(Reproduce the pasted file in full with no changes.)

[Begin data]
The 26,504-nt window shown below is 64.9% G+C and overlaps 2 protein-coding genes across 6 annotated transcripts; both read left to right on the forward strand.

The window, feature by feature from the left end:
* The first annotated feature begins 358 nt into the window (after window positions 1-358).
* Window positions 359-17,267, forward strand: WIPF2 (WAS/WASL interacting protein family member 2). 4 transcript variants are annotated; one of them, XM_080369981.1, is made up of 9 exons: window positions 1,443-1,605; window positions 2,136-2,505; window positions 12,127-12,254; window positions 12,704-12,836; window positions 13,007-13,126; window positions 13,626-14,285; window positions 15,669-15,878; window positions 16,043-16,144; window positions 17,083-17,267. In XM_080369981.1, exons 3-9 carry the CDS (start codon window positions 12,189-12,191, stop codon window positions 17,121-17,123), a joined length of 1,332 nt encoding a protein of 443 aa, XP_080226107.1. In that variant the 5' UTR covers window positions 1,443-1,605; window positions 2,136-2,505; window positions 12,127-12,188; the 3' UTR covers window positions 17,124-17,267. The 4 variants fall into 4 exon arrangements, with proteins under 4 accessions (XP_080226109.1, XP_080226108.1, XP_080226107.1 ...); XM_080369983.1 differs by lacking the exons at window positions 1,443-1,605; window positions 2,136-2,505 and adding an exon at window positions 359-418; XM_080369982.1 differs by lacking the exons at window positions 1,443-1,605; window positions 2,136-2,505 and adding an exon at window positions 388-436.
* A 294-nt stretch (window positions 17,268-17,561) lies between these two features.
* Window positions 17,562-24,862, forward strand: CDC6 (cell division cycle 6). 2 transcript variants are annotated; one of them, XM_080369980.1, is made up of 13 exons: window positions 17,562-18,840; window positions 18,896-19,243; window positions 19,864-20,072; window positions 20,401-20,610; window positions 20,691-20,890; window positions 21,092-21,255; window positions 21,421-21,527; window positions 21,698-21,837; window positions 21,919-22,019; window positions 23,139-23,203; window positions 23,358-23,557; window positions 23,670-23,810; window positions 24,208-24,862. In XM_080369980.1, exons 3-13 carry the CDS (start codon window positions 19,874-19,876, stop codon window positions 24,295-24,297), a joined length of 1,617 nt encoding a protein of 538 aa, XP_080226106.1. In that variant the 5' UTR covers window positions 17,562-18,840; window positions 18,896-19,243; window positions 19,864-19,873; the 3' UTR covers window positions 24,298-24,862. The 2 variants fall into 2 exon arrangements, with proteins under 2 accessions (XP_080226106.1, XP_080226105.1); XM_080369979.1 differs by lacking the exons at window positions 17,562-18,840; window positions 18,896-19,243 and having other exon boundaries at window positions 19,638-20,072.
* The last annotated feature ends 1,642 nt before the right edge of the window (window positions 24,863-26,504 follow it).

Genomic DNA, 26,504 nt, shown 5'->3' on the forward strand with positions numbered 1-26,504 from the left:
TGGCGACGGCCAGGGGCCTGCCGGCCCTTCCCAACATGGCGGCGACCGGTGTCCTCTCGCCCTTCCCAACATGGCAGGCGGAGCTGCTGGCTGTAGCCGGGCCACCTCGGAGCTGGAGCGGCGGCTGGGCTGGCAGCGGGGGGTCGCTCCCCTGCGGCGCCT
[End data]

The 26,504-nt window shown below is 64.9% G+C and overlaps 2 protein-coding genes across 6 annotated transcripts; both read left to right on the forward strand.

The window, feature by feature from the left end:
* The first annotated feature begins 358 nt into the window (after window positions 1-358).
* Window positions 359-17,267, forward strand: WIPF2 (WAS/WASL interacting protein family member 2). 4 transcript variants are annotated; one of them, XM_080369981.1, is made up of 9 exons: window positions 1,443-1,605; window positions 2,136-2,505; window positions 12,127-12,254; window positions 12,704-12,836; window positions 13,007-13,126; window positions 13,626-14,285; window positions 15,669-15,878; window positions 16,043-16,144; window positions 17,083-17,267. In XM_080369981.1, exons 3-9 carry the CDS (start codon window positions 12,189-12,191, stop codon window positions 17,121-17,123), a joined length of 1,332 nt encoding a protein of 443 aa, XP_080226107.1. In that variant the 5' UTR covers window positions 1,443-1,605; window positions 2,136-2,505; window positions 12,127-12,188; the 3' UTR covers window positions 17,124-17,267. The 4 variants fall into 4 exon arrangements, with proteins under 4 accessions (XP_080226109.1, XP_080226108.1, XP_080226107.1 ...); XM_080369983.1 differs by lacking the exons at window positions 1,443-1,605; window positions 2,136-2,505 and adding an exon at window positions 359-418; XM_080369982.1 differs by lacking the exons at window positions 1,443-1,605; window positions 2,136-2,505 and adding an exon at window positions 388-436.
* A 294-nt stretch (window positions 17,268-17,561) lies between these two features.
* Window positions 17,562-24,862, forward strand: CDC6 (cell division cycle 6). 2 transcript variants are annotated; one of them, XM_080369980.1, is made up of 13 exons: window positions 17,562-18,840; window positions 18,896-19,243; window positions 19,864-20,072; window positions 20,401-20,610; window positions 20,691-20,890; window positions 21,092-21,255; window positions 21,421-21,527; window positions 21,698-21,837; window positions 21,919-22,019; window positions 23,139-23,203; window positions 23,358-23,557; window positions 23,670-23,810; window positions 24,208-24,862. In XM_080369980.1, exons 3-13 carry the CDS (start codon window positions 19,874-19,876, stop codon window positions 24,295-24,297), a joined length of 1,617 nt encoding a protein of 538 aa, XP_080226106.1. In that variant the 5' UTR covers window positions 17,562-18,840; window positions 18,896-19,243; window positions 19,864-19,873; the 3' UTR covers window positions 24,298-24,862. The 2 variants fall into 2 exon arrangements, with proteins under 2 accessions (XP_080226106.1, XP_080226105.1); XM_080369979.1 differs by lacking the exons at window positions 17,562-18,840; window positions 18,896-19,243 and having other exon boundaries at window positions 19,638-20,072.
* The last annotated feature ends 1,642 nt before the right edge of the window (window positions 24,863-26,504 follow it).

Genomic DNA, 26,504 nt, shown 5'->3' on the forward strand with positions numbered 1-26,504 from the left:
TGGCGACGGCCAGGGGCCTGCCGGCCCTTCCCAACATGGCGGCGACCGGTGTCCTCTCGCCCTTCCCAACATGGCAGGCGGAGCTGCTGGCTGTAGCCGGGCCACCTCGGAGCTGGAGCGGCGGCTGGGCTGGCAGCGGGGGGTCGCTCCCCTGCGGCGCCT